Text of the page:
After releasing two albums to universal critical acclaim, it would be easy to struggle under the weight of expectation when taking on album number three. For Natasha Khan, a.k.a. Bat For Lashes, this was the welcome dilemma that she faced after her debut album Fur and Gold was certified silver and her second album, Two Suns, was nominated for the 2009 Mercury Prize. No pressure then. But Khan is not your typical recording artist and her return confirms as much.
The first thing that strikes you about the London singer-songwriter’s third album, entitled The Haunted Man, is the stunning cover art by photographer Ryan McGinley. The black and white shot sees Khan facing the camera naked with her modesty only covered by the trailing limbs of a naked man she’s carrying over her shoulders. Not only is it a startling and powerful image, but it instantly casts away the trademark hippy-ish visuals that normally adorn Bat For Lashes artwork.
The cover art also works as a perfect introduction to The Haunted Man, with the sparse sounds and Khan’s beautifully understated vocal on opening track Lilies capturing the same feelings of bare honesty. It’s a tantalising start to the album, one that builds towards a theatrical conclusion as the dramatic strings sweep over the bass synths. The lead track from the album, the heartbreakingly tender ode Laura, also succeeds in showing a vulnerability to Khan.
The simple combination of the piano and Khan’s engrossing vocals work perfectly on the track co-written with Justin Parker – the man partly behind Lana Del Rey’s Video Games – as she sings: “Laura you’re more than a superstar/ you’re the train that crashed my heart/ you’re the glitter in the dark.” Elsewhere, the strutting All Your Gold makes use of an infectious shuffling beat, while the throbbing synths and male backing vocals of the title track show Khan’s willingness to experiment with her sound.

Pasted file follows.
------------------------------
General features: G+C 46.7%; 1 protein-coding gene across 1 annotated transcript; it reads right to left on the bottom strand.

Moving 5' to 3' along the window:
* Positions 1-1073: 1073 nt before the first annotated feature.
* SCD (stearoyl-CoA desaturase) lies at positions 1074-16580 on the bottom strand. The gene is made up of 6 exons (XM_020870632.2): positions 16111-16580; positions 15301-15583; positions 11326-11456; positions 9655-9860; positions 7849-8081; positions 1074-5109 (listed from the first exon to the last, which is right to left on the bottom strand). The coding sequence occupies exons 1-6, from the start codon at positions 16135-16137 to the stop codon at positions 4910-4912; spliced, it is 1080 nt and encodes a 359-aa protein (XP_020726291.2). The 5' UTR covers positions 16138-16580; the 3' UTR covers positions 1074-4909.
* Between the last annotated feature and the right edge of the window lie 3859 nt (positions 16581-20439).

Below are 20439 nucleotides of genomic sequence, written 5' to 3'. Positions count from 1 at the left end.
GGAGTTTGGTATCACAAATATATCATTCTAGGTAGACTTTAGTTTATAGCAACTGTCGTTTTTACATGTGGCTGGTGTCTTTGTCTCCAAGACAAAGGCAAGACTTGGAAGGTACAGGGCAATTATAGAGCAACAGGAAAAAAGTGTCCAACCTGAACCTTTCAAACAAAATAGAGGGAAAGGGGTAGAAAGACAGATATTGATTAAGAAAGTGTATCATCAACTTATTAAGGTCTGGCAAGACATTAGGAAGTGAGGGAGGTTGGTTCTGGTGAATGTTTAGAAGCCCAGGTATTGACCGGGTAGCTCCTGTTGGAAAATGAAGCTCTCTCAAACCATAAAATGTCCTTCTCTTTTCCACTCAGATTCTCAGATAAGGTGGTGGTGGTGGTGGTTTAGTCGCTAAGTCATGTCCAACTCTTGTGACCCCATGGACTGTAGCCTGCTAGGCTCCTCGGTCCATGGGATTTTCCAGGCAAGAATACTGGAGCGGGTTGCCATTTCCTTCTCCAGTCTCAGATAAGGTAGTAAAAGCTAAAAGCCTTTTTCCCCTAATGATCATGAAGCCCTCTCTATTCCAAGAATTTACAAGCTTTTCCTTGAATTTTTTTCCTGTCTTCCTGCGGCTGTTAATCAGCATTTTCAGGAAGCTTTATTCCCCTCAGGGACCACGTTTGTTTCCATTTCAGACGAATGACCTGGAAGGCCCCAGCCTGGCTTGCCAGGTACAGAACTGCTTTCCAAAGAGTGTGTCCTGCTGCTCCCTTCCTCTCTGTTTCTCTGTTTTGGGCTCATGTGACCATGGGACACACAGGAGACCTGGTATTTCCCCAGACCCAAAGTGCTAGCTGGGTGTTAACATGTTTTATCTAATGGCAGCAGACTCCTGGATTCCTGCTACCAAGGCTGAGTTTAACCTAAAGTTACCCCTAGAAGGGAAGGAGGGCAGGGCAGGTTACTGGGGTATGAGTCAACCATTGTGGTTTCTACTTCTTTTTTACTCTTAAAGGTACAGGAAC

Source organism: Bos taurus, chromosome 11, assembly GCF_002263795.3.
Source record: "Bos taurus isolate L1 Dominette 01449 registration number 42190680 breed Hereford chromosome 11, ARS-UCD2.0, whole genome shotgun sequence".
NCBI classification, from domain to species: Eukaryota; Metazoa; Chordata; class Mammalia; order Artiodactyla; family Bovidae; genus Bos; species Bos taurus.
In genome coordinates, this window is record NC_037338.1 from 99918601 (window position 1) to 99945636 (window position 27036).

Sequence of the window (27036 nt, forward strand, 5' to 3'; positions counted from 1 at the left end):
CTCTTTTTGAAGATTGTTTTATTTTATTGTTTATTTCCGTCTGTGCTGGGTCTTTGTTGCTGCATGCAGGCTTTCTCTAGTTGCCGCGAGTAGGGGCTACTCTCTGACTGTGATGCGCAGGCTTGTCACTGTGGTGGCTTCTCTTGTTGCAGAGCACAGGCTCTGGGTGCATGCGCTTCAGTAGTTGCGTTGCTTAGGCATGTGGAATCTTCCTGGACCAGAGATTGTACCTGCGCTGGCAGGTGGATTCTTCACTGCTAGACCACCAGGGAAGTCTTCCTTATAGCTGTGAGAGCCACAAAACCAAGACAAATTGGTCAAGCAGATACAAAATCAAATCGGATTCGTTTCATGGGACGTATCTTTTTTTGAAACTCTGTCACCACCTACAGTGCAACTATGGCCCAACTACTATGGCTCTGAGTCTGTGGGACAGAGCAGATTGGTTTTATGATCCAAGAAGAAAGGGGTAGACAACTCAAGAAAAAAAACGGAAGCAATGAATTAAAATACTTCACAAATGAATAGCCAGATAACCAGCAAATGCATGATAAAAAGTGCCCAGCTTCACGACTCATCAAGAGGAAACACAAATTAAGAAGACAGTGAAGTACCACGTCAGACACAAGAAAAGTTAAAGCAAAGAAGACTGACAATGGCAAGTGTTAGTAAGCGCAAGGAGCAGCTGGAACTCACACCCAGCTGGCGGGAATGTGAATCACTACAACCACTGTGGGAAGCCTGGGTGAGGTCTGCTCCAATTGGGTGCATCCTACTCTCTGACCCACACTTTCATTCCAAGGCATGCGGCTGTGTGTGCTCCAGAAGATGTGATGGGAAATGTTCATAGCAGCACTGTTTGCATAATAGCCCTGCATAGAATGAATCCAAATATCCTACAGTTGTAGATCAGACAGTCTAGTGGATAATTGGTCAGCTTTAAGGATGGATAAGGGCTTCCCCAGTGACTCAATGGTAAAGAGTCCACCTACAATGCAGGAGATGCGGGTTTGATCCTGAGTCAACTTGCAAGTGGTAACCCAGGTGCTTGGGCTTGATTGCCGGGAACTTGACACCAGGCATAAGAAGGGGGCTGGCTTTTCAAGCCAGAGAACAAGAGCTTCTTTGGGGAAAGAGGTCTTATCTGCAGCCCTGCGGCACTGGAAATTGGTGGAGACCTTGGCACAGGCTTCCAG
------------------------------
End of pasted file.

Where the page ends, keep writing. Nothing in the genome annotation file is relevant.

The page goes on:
Another album highlight is the mesmerising and emotive Winter Fields, which builds on swelling strings, an expansive synth layer and ominous drums. It demonstrates the intent of Khan to create an album that rests on the most basic of arrangements, while also experimenting with a fuller, more inclusive wall-of-sound. The ambition and fearless approach of Khan’s songwriting is unmistakably present throughout The Haunted Man and while there is nothing on the album quite as enchanting as the excellent Daniel from Two Suns, there is more than enough to show that she is not one to wilt under pressure.
The creative freedom that her recent success has afforded Khan has not gone to her head, either, with the progression from previous albums subtle, but noticeable. The Haunted Man is much cleaner and the production is nowhere near as murky as her first two LPs. For example, Marilyn features little instrumentation except for the swarming synths, allowing Khan’s threadbare – but poignant – vocals to attract the attention, as she delicately sings: “See your face at night, in forever light/ you’re a silver beam, place your boundary.” Then there’s the impressionable, stuttering beats of Horses Of The Sun, which lead towards a spine-tingling chorus.
While The Haunted Man is by no means perfect – Oh Yeah and A Wall are both bland offerings that add very little to the finished record – it is hard to fault the latest return of Bat For Lashes. In fact, it’s safe to say that Natasha Khan has once again managed to craft an album that ticks all the boxes, while also showing a maturity and evolution from her Mercury nominated sophomore album. There are few artists around who can match Bat For Lashes for consistency. Pressure or no pressure, she always seems to deliver.